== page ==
How will GST actually impact equity investors
Dated NEW DELHI, September 3, 2017
Equity investors can broadly be categorised under the Traders or the Long term/Short term Investors. Brokerage, as a compensation for the facilitation of the service of buying/selling of equity shares, is levied by the broking house on the basis of delivery/non-delivery of shares and charged as per the pre-negotiated rate over the volume of the trade. This brokerage, specified as a service, attracts two major components of taxes; Securities Transaction Tax and Service Tax besides other static non-material taxes like SEBI charges, Turnover tax. It is the Service Tax which has had an impact from the implementation of GST. There has been a marginal increase of 3% i.e. from the previous 15% to 18% in the levy of Service Tax, which would cause a nominal dent to an investor. From a traders’ perspective, every additional cost incurred is the profit forgone, 3 basis points in this instance, and could demand a reworking of the trading strategy. Post implementation of GST, there were apprehensions of the markets being affected by lower volumes and tightening of liquidity as a consequence of such increase in costs for traders, but the recent Bull Run has expunged such anxiety.
However, despite the insignificant impact on equity, there exists an ambiguity over the determination of ‘securities’ to be included under the definition of goods under the GST Act. If this takes an inclusive stand, then GST would be levied upon the transaction of buy/sale of shares. However, if one were to interpret the basis of taxation under the old Value Added Tax regime, securities were excluded from the definition and such transactions were beyond the ambit of Sales Tax as securities were not construed as Goods. The fundamental principle against this inclusion is the fact that securities are to be viewed as Investments and not as tradeable commodities. GST is a consumption tax whereas securities are merely investments. If one were to peruse through the Service Tax law, it would be interpreted that although the definition of goods under this law includes securities, the intention for doing so is to exclude it from being subjected under Service Tax as trading in goods is beyond the scope of Service Tax. But this interpretation, on the basis of Service Tax laws, would be incorrect as subjecting GST to investments would go against the very essence of tax on value addition or consumption. However, the same principle cannot apply to ancillary services like brokerages, commissions that enable in facilitating a trade on the bourse.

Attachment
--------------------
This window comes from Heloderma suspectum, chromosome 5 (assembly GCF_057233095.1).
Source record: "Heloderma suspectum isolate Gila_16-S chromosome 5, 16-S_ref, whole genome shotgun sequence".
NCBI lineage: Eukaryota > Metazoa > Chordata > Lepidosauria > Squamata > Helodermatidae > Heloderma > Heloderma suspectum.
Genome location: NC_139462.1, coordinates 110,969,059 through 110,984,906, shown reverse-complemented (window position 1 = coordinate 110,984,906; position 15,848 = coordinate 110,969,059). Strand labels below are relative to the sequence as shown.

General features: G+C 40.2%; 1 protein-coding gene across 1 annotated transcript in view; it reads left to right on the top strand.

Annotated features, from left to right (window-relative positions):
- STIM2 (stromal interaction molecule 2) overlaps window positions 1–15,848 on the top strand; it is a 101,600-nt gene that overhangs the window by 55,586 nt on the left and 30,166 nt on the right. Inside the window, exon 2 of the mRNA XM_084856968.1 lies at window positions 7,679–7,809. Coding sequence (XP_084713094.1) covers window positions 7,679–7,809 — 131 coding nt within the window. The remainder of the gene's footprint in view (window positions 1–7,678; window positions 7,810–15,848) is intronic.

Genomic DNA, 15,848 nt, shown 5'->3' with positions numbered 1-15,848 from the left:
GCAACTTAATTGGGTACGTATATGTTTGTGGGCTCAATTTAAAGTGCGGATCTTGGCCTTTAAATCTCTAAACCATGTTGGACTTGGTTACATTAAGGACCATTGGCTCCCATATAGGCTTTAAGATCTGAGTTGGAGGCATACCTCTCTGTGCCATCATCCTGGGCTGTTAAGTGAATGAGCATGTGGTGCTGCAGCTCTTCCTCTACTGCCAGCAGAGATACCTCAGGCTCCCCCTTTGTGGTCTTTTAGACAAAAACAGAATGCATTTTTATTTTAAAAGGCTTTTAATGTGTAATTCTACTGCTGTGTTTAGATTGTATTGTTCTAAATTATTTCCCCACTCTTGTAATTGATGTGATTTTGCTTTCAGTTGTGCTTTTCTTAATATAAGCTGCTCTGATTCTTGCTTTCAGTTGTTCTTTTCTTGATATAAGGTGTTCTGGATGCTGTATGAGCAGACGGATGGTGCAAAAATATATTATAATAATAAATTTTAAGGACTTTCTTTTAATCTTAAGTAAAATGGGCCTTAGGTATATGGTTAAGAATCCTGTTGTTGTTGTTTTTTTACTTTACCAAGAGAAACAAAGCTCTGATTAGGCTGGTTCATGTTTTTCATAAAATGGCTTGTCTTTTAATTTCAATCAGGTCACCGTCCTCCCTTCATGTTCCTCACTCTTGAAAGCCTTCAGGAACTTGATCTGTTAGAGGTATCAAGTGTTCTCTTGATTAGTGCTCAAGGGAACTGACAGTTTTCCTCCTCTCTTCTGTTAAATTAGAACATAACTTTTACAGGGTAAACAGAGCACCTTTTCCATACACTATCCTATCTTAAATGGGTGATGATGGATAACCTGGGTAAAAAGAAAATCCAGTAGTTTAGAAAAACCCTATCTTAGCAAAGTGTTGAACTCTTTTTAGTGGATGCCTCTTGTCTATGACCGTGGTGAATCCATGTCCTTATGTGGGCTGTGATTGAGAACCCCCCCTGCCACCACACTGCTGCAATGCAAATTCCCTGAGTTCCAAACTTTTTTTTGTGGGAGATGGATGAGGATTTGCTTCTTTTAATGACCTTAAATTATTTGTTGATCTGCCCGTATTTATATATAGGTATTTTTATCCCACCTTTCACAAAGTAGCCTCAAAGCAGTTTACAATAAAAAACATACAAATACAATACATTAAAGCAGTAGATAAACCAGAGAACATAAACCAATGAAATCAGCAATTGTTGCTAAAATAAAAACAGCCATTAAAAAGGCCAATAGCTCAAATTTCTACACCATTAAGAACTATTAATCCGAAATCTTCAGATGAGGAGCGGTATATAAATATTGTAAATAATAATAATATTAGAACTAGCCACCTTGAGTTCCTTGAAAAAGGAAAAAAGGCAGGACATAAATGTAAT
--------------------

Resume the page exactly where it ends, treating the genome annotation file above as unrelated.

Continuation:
It’s actually a gain
While the corporate India faces the teething problems related to the implementation of GST and although the short term impact of this massive tax metamorphosis could be projected to be negative and the corporate earnings may take a dent for a couple of quarters while they acquaint themselves with the new tax framework and streamline their processes for compliance, the equity investors stand to indirectly benefit from the long-term macroeconomics perspective. A projected 2% growth in the GDP for the next couple of years will give an adequate boost to the wealth creation process.
From a sectorial perspective, the beneficiaries are the sectors that have a long value chain from basic goods to final consumption stage and include Logistics, FMCG, Automobiles, Metals, Capital Goods, Consumer durables as the manufacturing and distribution networks, sales depots were based on the state level taxes and levies. With the subsuming of these taxes, the business policies with respect to manufacturing, logistics, creation of distribution centres may require a redrafting, and suitably aligned on the basis of efficiencies, logic, cost controls and several such measures to boost profitability. The streamlining of input credits will further help in strengthening the GST operations. The investor in the role of a consumer will be benefited in terms of the reduction of the overall tax burden, avoid double taxation which would further lead to a reduction in costs of goods and services by encouraging competition in the long run.
Change and disruption are the prerequisites for a progressive future that need to be incubated, adapted and harnessed with a positive approach for the betterment of the society. Change has never been easy but it is inevitable to stay stagnant. Despite its gigantic implementation hurdles, GST is a positive reformation step towards a developed economy with good regulation and greater transparency. With the overhauling of the indirect tax regime, the long term benefits are bound to outweigh the short term impediments.The fact that the markets breached the Sensex 31,000 benchmark is proof enough of investors cheering the new tax regime and believing in the long term robust India story!